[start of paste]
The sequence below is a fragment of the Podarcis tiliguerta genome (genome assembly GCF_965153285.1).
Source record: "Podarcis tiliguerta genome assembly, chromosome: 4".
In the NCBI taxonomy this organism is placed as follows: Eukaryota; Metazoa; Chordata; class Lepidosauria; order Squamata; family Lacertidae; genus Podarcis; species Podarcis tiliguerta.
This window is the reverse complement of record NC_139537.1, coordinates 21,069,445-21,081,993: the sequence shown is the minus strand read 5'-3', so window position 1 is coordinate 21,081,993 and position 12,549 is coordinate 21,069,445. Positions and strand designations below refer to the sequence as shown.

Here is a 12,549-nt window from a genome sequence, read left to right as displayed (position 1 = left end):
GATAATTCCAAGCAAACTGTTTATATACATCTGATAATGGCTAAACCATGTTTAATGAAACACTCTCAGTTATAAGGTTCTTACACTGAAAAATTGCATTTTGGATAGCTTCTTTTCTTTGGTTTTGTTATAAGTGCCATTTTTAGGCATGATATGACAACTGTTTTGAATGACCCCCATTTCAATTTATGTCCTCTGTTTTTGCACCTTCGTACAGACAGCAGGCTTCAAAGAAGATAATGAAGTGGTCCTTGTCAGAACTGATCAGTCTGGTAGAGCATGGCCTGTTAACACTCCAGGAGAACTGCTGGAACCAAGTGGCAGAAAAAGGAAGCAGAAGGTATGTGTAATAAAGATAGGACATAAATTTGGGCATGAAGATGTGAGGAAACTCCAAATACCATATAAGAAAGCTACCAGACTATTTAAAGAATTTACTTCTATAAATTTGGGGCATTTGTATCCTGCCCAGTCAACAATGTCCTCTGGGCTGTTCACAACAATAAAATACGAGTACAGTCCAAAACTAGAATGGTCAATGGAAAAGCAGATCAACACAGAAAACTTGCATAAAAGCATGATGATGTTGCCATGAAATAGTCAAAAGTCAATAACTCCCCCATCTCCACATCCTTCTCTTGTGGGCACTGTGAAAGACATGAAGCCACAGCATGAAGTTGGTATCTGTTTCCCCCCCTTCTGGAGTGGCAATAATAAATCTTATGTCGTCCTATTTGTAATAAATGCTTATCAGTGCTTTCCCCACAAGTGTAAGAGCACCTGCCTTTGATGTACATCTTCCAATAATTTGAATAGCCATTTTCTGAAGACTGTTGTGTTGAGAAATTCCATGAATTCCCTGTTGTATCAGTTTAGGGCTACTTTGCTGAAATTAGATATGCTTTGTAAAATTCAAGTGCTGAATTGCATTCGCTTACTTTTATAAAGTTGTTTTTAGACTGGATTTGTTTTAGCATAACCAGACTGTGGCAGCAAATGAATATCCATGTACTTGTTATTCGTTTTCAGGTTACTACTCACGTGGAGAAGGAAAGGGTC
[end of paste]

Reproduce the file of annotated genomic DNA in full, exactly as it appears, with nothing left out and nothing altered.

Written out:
The sequence below is a fragment of the Podarcis tiliguerta genome (genome assembly GCF_965153285.1).
Source record: "Podarcis tiliguerta genome assembly, chromosome: 4".
In the NCBI taxonomy this organism is placed as follows: Eukaryota; Metazoa; Chordata; class Lepidosauria; order Squamata; family Lacertidae; genus Podarcis; species Podarcis tiliguerta.
This window is the reverse complement of record NC_139537.1, coordinates 21,069,445-21,081,993: the sequence shown is the minus strand read 5'-3', so window position 1 is coordinate 21,081,993 and position 12,549 is coordinate 21,069,445. Positions and strand designations below refer to the sequence as shown.

Here is a 12,549-nt window from a genome sequence, read left to right as displayed (position 1 = left end):
GATAATTCCAAGCAAACTGTTTATATACATCTGATAATGGCTAAACCATGTTTAATGAAACACTCTCAGTTATAAGGTTCTTACACTGAAAAATTGCATTTTGGATAGCTTCTTTTCTTTGGTTTTGTTATAAGTGCCATTTTTAGGCATGATATGACAACTGTTTTGAATGACCCCCATTTCAATTTATGTCCTCTGTTTTTGCACCTTCGTACAGACAGCAGGCTTCAAAGAAGATAATGAAGTGGTCCTTGTCAGAACTGATCAGTCTGGTAGAGCATGGCCTGTTAACACTCCAGGAGAACTGCTGGAACCAAGTGGCAGAAAAAGGAAGCAGAAGGTATGTGTAATAAAGATAGGACATAAATTTGGGCATGAAGATGTGAGGAAACTCCAAATACCATATAAGAAAGCTACCAGACTATTTAAAGAATTTACTTCTATAAATTTGGGGCATTTGTATCCTGCCCAGTCAACAATGTCCTCTGGGCTGTTCACAACAATAAAATACGAGTACAGTCCAAAACTAGAATGGTCAATGGAAAAGCAGATCAACACAGAAAACTTGCATAAAAGCATGATGATGTTGCCATGAAATAGTCAAAAGTCAATAACTCCCCCATCTCCACATCCTTCTCTTGTGGGCACTGTGAAAGACATGAAGCCACAGCATGAAGTTGGTATCTGTTTCCCCCCCTTCTGGAGTGGCAATAATAAATCTTATGTCGTCCTATTTGTAATAAATGCTTATCAGTGCTTTCCCCACAAGTGTAAGAGCACCTGCCTTTGATGTACATCTTCCAATAATTTGAATAGCCATTTTCTGAAGACTGTTGTGTTGAGAAATTCCATGAATTCCCTGTTGTATCAGTTTAGGGCTACTTTGCTGAAATTAGATATGCTTTGTAAAATTCAAGTGCTGAATTGCATTCGCTTACTTTTATAAAGTTGTTTTTAGACTGGATTTGTTTTAGCATAACCAGACTGTGGCAGCAAATGAATATCCATGTACTTGTTATTCGTTTTCAGGTTACTACTCACGTGGAGAAGGAAAGGGTC